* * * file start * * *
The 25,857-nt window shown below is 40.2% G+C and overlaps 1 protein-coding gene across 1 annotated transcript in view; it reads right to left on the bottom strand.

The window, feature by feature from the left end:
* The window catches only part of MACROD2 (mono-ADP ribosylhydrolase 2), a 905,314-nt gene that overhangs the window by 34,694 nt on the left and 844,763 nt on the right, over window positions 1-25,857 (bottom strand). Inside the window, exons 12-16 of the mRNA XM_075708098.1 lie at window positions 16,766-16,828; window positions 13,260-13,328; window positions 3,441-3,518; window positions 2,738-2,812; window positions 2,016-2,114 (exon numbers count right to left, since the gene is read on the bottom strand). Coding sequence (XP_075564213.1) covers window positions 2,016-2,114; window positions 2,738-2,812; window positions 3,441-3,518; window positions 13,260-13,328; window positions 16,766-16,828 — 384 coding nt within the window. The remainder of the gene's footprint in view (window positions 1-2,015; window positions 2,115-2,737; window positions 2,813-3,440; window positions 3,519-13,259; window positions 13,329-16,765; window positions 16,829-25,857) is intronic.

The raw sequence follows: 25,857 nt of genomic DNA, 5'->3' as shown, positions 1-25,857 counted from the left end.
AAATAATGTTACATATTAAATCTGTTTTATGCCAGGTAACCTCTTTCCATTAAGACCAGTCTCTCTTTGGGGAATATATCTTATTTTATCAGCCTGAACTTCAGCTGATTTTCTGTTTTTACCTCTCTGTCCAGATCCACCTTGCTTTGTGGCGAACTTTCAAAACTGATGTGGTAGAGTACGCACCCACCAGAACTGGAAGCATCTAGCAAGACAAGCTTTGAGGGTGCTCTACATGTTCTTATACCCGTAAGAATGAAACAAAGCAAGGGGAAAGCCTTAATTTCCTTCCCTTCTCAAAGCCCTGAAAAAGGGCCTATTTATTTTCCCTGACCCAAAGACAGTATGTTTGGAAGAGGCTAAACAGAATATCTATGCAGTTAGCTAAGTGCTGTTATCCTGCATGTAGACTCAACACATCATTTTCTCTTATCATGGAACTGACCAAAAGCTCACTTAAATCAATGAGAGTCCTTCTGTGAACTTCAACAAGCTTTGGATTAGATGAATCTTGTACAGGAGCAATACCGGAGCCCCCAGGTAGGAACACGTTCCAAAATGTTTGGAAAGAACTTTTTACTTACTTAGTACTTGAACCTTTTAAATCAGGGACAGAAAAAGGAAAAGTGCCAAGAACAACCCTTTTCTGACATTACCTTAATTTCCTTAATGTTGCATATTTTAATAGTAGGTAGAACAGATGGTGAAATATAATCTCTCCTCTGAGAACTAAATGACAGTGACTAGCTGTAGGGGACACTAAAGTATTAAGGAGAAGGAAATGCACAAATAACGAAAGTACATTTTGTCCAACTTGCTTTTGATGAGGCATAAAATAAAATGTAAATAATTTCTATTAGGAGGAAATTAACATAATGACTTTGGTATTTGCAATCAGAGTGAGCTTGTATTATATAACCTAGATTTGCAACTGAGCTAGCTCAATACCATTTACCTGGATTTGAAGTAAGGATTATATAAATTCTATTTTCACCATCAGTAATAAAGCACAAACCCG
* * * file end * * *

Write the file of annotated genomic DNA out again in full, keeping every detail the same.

The 25,857-nt window shown below is 40.2% G+C and overlaps 1 protein-coding gene across 1 annotated transcript in view; it reads right to left on the bottom strand.

The window, feature by feature from the left end:
* The window catches only part of MACROD2 (mono-ADP ribosylhydrolase 2), a 905,314-nt gene that overhangs the window by 34,694 nt on the left and 844,763 nt on the right, over window positions 1-25,857 (bottom strand). Inside the window, exons 12-16 of the mRNA XM_075708098.1 lie at window positions 16,766-16,828; window positions 13,260-13,328; window positions 3,441-3,518; window positions 2,738-2,812; window positions 2,016-2,114 (exon numbers count right to left, since the gene is read on the bottom strand). Coding sequence (XP_075564213.1) covers window positions 2,016-2,114; window positions 2,738-2,812; window positions 3,441-3,518; window positions 13,260-13,328; window positions 16,766-16,828 — 384 coding nt within the window. The remainder of the gene's footprint in view (window positions 1-2,015; window positions 2,115-2,737; window positions 2,813-3,440; window positions 3,519-13,259; window positions 13,329-16,765; window positions 16,829-25,857) is intronic.

The raw sequence follows: 25,857 nt of genomic DNA, 5'->3' as shown, positions 1-25,857 counted from the left end.
AAATAATGTTACATATTAAATCTGTTTTATGCCAGGTAACCTCTTTCCATTAAGACCAGTCTCTCTTTGGGGAATATATCTTATTTTATCAGCCTGAACTTCAGCTGATTTTCTGTTTTTACCTCTCTGTCCAGATCCACCTTGCTTTGTGGCGAACTTTCAAAACTGATGTGGTAGAGTACGCACCCACCAGAACTGGAAGCATCTAGCAAGACAAGCTTTGAGGGTGCTCTACATGTTCTTATACCCGTAAGAATGAAACAAAGCAAGGGGAAAGCCTTAATTTCCTTCCCTTCTCAAAGCCCTGAAAAAGGGCCTATTTATTTTCCCTGACCCAAAGACAGTATGTTTGGAAGAGGCTAAACAGAATATCTATGCAGTTAGCTAAGTGCTGTTATCCTGCATGTAGACTCAACACATCATTTTCTCTTATCATGGAACTGACCAAAAGCTCACTTAAATCAATGAGAGTCCTTCTGTGAACTTCAACAAGCTTTGGATTAGATGAATCTTGTACAGGAGCAATACCGGAGCCCCCAGGTAGGAACACGTTCCAAAATGTTTGGAAAGAACTTTTTACTTACTTAGTACTTGAACCTTTTAAATCAGGGACAGAAAAAGGAAAAGTGCCAAGAACAACCCTTTTCTGACATTACCTTAATTTCCTTAATGTTGCATATTTTAATAGTAGGTAGAACAGATGGTGAAATATAATCTCTCCTCTGAGAACTAAATGACAGTGACTAGCTGTAGGGGACACTAAAGTATTAAGGAGAAGGAAATGCACAAATAACGAAAGTACATTTTGTCCAACTTGCTTTTGATGAGGCATAAAATAAAATGTAAATAATTTCTATTAGGAGGAAATTAACATAATGACTTTGGTATTTGCAATCAGAGTGAGCTTGTATTATATAACCTAGATTTGCAACTGAGCTAGCTCAATACCATTTACCTGGATTTGAAGTAAGGATTATATAAATTCTATTTTCACCATCAGTAATAAAGCACAAACCCG